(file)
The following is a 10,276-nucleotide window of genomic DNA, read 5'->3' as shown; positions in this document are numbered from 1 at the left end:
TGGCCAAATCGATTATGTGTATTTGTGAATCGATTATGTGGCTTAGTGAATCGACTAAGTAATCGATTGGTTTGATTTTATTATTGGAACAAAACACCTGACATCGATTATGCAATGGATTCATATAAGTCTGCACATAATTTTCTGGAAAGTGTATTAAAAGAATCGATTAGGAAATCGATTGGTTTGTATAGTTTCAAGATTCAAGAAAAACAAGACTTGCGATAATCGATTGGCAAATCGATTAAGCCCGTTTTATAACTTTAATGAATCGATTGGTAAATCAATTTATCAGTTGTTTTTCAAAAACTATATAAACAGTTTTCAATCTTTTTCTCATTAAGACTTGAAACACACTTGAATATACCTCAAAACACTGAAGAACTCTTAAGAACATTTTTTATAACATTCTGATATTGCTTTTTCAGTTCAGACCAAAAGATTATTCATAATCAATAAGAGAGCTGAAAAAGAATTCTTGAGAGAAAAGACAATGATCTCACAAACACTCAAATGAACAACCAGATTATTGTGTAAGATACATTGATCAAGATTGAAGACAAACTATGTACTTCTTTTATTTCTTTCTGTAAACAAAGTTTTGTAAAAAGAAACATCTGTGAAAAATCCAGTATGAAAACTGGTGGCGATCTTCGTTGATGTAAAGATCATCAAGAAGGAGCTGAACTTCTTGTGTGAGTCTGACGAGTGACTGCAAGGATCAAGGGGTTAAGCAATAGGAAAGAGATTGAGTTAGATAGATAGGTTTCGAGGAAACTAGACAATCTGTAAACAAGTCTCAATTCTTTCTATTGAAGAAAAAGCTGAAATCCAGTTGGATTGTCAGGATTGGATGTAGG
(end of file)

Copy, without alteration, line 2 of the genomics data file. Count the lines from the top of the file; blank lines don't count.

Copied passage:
TGGCCAAATCGATTATGTGTATTTGTGAATCGATTATGTGGCTTAGTGAATCGACTAAGTAATCGATTGGTTTGATTTTATTATTGGAACAAAACACCTGACATCGATTATGCAATGGATTCATATAAGTCTGCACATAATTTTCTGGAAAGTGTATTAAAAGAATCGATTAGGAAATCGATTGGTTTGTATAGTTTCAAGATTCAAGAAAAACAAGACTTGCGATAATCGATTGGCAAATCGATTAAGCCCGTTTTATAACTTTAATGAATCGATTGGTAAATCAATTTATCAGTTGTTTTTCAAAAACTATATAAACAGTTTTCAATCTTTTTCTCATTAAGACTTGAAACACACTTGAATATACCTCAAAACACTGAAGAACTCTTAAGAACATTTTTTATAACATTCTGATATTGCTTTTTCAGTTCAGACCAAAAGATTATTCATAATCAATAAGAGAGCTGAAAAAGAATTCTTGAGAGAAAAGACAATGATCTCACAAACACTCAAATGAACAACCAGATTATTGTGTAAGATACATTGATCAAGATTGAAGACAAACTATGTACTTCTTTTATTTCTTTCTGTAAACAAAGTTTTGTAAAAAGAAACATCTGTGAAAAATCCAGTATGAAAACTGGTGGCGATCTTCGTTGATGTAAAGATCATCAAGAAGGAGCTGAACTTCTTGTGTGAGTCTGACGAGTGACTGCAAGGATCAAGGGGTTAAGCAATAGGAAAGAGATTGAGTTAGATAGATAGGTTTCGAGGAAACTAGACAATCTGTAAACAAGTCTCAATTCTTTCTATTGAAGAAAAAGCTGAAATCCAGTTGGATTGTCAGGATTGGATGTAGG